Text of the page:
dungeonmastering.com - Thu, 06/11/2015 - 01:50
Sometimes you as a Dungeon Master want to run an adventure somewhere between ‘Just buying someone else’s idea’ and ‘Making it all up on my own.’  With that in mind, here...

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Some magic items of Undermountain converted to 5e

Newbie DM - Sat, 05/30/2015 - 22:30

I’m working on slowly converting the first Undermountain boxed set (2nd Ed.) to 5e for my home game. I’ve already converted a few of the magical items included in the set, and figured I’d share them here.

They are:

  • Arrow of Holding
  • Glim Gauntlets
  • Grzeenstone Amulet
  • Ring of Gargoyles
  • Stone of Shielding
  • Spellblade
  • Scepter of Entrapment

Here’s a link to the pdf. 

If you would like to support NewbieDM.com, perhaps you’d consider visiting Amazon.com for your next rpg related purchase. Check out the following products:

World of Greyhawk AD&D Boxed Set

Menzoberranzan AD&D Boxed Set

Conquest of Nerath: A D&D Boardgame

Legend of Drizzt: A D&D Boardgame


Lessons from Memorializing D&D characters

dungeonmastering.com - Mon, 05/25/2015 - 01:55
Happy Memorial Day from all of us here at DungeonMastering.com & we hope it was a good ‘long weekend’ for everyone.  Previously we’ve written a somewhat solemn tribute to those...

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In honor of Letterman: Top 10 Funniest Things PC’s Said

dungeonmastering.com - Thu, 05/21/2015 - 01:57
Tonight, David Letterman (along with the help of the irreplaceable Bill Murray) read his very last Top Ten List.  In homage to Dave & the countless laughs he caused, here is a D&D list of the...

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8 ways to make PC’s somewhat ‘super’ with Hero Points

dungeonmastering.com - Mon, 05/18/2015 - 01:54
So Superheroes are pretty much everywhere & are only going to become more widespread.   In addition to the plethora of these movies that have already come out, (seriously, we kept losing track...

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5e Magic Item Conversions

Newbie DM - Tue, 05/12/2015 - 08:28

I’m enjoying converting older D&D material into 5e. I’ve done races and monsters, and now I’m tackling magical items.

I put together a document with conversion for items from two older books filled with magic: 2e’s Tome of Magic by David Cook, and 1e’s The Magister by Ed Greenwood.

I obviously didn’t convert all the items in those books, just a selected few. I tried to avoid items that were either too mechanically complex for what (I believe) 5e does with its items, and I also tried to avoid any overlap with existing items.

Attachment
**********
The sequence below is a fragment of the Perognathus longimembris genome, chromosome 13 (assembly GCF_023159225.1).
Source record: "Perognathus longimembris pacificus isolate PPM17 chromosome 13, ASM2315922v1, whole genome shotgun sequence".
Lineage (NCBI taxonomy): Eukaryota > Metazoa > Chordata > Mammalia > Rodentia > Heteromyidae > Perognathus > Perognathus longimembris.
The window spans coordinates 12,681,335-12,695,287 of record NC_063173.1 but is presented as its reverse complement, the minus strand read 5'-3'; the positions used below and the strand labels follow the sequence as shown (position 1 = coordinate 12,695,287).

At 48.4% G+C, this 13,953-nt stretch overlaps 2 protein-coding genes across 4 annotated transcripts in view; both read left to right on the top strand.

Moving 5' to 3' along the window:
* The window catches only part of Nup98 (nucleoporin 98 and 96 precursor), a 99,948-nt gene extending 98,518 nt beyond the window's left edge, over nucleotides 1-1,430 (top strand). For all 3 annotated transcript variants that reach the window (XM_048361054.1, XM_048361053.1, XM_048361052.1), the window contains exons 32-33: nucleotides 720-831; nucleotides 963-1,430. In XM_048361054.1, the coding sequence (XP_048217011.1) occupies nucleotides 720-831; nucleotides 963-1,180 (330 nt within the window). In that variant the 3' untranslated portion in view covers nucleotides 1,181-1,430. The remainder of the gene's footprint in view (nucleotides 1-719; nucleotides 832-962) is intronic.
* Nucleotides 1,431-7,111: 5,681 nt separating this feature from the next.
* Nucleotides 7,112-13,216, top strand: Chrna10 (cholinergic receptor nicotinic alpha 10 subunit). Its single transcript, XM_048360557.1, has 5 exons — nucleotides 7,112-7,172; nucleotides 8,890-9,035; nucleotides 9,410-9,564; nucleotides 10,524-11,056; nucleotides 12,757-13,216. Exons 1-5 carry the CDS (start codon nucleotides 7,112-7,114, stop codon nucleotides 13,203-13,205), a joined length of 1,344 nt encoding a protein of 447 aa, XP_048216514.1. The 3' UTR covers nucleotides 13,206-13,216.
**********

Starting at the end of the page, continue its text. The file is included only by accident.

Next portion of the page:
For some items I had to get creative and use the item as inspiration, rather than a straight up conversion.

Here’s an example of one of the items:

Screen Shot 2015-05-12 at 9.24.07 AM

Anyway, you can find the document here.

I’d love to get some feedback, let me know if you end up using any of them!

If you would like to support NewbieDM.com, perhaps you’d consider visiting Amazon.com for your next rpg related purchase. Check out the following products:

World of Greyhawk AD&D Boxed Set

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Conquest of Nerath: A D&D Boardgame

Legend of Drizzt: A D&D Boardgame


Revenge of the 5th: Ideas from Star Wars for D&D games

dungeonmastering.com - Wed, 05/06/2015 - 01:55
We all love Star Wars, & let’s face it, Lucas letting others pilot the spaceships have given everyone a new hope that we will once again cheer when John Williams comes out of the speakers...

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Ideas from Game of Thrones, ‘The House of Black and White’

dungeonmastering.com - Thu, 04/30/2015 - 17:42
It’s a great time to be a Geek.  Marvel movies & TV are out everywhere, while Star Wars movies & TV are coming.  Meantime the Game of Thrones series continues to rock on, even when...

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The mul & thri-kreen PC races for 5e D&D

Newbie DM - Tue, 04/28/2015 - 07:41

I’ve been working on 5e monsters and races lately. Earlier this week I posted a Shardmind and a Loxo, and now here are two more races to add to your 5e options (assuming you like them and your DM approves!)

These two races come from the Dark Sun setting, the Mul and Thri-Kreen. The latter is in the game in the form of a monster, but the mul is not. I tried to stay as close to the “feel” of the races as I could. Here’s how:

The Mul, a half human, half dwarf is known for being a tough race. They don’t tire easily, are strong combatants, etc. They are usually found as slaves and gladiators toiling in the harsh world of Athas.  Here’s how I represented that for 5e with racial traits: